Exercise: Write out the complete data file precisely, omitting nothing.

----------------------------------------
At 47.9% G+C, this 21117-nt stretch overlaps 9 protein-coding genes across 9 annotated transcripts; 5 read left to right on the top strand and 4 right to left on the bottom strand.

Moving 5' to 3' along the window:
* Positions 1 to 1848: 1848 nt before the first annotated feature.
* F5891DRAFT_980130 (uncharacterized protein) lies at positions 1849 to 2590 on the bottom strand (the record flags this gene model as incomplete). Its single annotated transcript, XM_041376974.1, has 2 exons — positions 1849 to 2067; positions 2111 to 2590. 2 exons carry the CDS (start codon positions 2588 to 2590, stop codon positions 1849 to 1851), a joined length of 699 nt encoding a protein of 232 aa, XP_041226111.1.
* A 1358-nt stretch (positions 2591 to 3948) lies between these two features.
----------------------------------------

At 47.9% G+C, this 21117-nt stretch overlaps 9 protein-coding genes across 9 annotated transcripts; 5 read left to right on the top strand and 4 right to left on the bottom strand.

Moving 5' to 3' along the window:
* Positions 1 to 1848: 1848 nt before the first annotated feature.
* F5891DRAFT_980130 (uncharacterized protein) lies at positions 1849 to 2590 on the bottom strand (the record flags this gene model as incomplete). Its single annotated transcript, XM_041376974.1, has 2 exons — positions 1849 to 2067; positions 2111 to 2590. 2 exons carry the CDS (start codon positions 2588 to 2590, stop codon positions 1849 to 1851), a joined length of 699 nt encoding a protein of 232 aa, XP_041226111.1.
* A 1358-nt stretch (positions 2591 to 3948) lies between these two features.